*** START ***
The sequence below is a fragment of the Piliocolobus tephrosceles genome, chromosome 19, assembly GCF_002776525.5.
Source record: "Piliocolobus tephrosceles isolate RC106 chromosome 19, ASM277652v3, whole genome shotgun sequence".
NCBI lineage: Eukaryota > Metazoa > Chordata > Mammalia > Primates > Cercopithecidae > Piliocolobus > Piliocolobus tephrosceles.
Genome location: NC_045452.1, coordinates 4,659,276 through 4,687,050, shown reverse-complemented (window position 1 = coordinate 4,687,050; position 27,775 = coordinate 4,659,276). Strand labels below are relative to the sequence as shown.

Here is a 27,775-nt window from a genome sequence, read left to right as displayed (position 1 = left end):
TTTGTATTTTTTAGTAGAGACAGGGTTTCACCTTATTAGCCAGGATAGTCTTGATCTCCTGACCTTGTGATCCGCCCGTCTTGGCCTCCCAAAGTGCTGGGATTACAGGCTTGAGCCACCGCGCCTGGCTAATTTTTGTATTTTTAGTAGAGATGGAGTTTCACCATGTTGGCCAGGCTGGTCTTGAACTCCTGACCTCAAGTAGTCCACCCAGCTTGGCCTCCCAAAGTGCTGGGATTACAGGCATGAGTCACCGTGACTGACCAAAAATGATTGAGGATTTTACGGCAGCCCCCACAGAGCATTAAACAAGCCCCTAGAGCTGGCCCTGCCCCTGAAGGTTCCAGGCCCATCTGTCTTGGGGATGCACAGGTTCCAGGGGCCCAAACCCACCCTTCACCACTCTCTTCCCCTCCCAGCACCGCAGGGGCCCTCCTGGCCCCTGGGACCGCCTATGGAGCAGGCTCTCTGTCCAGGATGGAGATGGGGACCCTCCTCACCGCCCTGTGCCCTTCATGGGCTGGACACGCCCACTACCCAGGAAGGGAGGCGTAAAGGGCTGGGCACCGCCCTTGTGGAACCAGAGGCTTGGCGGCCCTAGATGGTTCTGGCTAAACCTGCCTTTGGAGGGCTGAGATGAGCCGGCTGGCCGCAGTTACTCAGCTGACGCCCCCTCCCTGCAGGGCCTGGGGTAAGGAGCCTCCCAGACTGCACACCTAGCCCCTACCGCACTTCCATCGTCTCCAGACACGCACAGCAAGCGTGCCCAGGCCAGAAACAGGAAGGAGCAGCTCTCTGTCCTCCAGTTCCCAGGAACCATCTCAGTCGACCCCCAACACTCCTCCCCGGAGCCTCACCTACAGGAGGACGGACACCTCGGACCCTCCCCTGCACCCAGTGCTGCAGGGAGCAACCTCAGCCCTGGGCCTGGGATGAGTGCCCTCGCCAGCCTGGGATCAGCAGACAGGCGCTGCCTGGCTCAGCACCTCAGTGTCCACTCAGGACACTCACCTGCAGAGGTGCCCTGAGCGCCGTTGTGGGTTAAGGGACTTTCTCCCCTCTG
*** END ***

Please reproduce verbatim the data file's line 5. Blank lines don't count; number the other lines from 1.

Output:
Here is a 27,775-nt window from a genome sequence, read left to right as displayed (position 1 = left end):